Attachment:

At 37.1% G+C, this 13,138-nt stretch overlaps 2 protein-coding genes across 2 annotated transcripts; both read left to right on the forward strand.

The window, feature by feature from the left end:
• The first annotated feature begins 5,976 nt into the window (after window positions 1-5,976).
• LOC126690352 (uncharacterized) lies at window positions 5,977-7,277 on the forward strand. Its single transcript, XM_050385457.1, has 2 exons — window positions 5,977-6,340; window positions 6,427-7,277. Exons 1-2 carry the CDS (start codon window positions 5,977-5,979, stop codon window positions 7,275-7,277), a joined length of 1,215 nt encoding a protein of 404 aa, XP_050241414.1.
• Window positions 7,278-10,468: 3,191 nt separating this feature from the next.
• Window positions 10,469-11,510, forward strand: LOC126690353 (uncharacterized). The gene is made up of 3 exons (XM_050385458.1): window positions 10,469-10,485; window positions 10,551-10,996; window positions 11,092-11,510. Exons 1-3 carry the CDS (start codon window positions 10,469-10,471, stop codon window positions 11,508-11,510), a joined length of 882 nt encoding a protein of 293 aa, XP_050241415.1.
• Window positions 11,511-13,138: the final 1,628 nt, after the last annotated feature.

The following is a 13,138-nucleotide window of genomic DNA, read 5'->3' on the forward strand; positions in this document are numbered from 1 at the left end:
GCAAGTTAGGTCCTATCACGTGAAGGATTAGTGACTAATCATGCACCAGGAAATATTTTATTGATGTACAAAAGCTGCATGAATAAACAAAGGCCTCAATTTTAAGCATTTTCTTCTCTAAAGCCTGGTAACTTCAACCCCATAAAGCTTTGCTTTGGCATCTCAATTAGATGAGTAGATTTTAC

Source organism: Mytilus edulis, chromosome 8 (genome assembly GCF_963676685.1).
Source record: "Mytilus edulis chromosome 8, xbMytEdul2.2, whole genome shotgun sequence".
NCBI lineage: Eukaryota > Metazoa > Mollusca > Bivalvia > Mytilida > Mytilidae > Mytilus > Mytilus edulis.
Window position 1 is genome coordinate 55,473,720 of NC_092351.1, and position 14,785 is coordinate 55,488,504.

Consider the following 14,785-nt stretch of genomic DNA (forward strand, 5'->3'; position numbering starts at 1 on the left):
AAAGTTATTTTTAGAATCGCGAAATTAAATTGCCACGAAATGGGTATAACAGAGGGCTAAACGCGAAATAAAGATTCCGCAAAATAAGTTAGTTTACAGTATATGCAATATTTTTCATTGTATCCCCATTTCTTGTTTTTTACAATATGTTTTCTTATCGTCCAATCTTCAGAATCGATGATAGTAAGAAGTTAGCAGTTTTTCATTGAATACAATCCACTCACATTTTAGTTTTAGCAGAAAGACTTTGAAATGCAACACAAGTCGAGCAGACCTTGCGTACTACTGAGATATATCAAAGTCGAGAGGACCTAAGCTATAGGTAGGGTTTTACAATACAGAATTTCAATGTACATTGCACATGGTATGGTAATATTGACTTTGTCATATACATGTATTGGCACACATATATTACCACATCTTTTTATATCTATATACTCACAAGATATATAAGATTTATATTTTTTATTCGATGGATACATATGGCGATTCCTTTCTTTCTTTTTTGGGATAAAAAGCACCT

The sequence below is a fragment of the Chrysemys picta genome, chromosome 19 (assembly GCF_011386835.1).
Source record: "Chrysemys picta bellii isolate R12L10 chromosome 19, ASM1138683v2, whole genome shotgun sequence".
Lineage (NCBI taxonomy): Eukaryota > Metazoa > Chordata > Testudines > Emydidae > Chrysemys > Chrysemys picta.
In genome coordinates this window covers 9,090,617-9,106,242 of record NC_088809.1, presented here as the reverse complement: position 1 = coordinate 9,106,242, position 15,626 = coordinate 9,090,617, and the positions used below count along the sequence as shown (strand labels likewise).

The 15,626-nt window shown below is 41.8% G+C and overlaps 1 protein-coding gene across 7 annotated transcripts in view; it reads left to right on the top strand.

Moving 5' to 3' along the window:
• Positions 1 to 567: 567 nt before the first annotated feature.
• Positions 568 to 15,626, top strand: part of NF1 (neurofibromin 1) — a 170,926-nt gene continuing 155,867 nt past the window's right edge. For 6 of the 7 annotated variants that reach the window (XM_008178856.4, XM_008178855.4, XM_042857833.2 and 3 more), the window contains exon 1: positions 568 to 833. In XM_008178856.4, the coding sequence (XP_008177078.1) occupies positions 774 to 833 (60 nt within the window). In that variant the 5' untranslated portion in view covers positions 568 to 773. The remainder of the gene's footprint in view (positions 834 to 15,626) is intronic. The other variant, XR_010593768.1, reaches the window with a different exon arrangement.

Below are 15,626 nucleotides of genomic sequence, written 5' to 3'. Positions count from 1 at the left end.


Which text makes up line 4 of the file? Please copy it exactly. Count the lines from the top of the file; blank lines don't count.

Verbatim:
• LOC126690352 (uncharacterized) lies at window positions 5,977-7,277 on the forward strand. Its single transcript, XM_050385457.1, has 2 exons — window positions 5,977-6,340; window positions 6,427-7,277. Exons 1-2 carry the CDS (start codon window positions 5,977-5,979, stop codon window positions 7,275-7,277), a joined length of 1,215 nt encoding a protein of 404 aa, XP_050241414.1.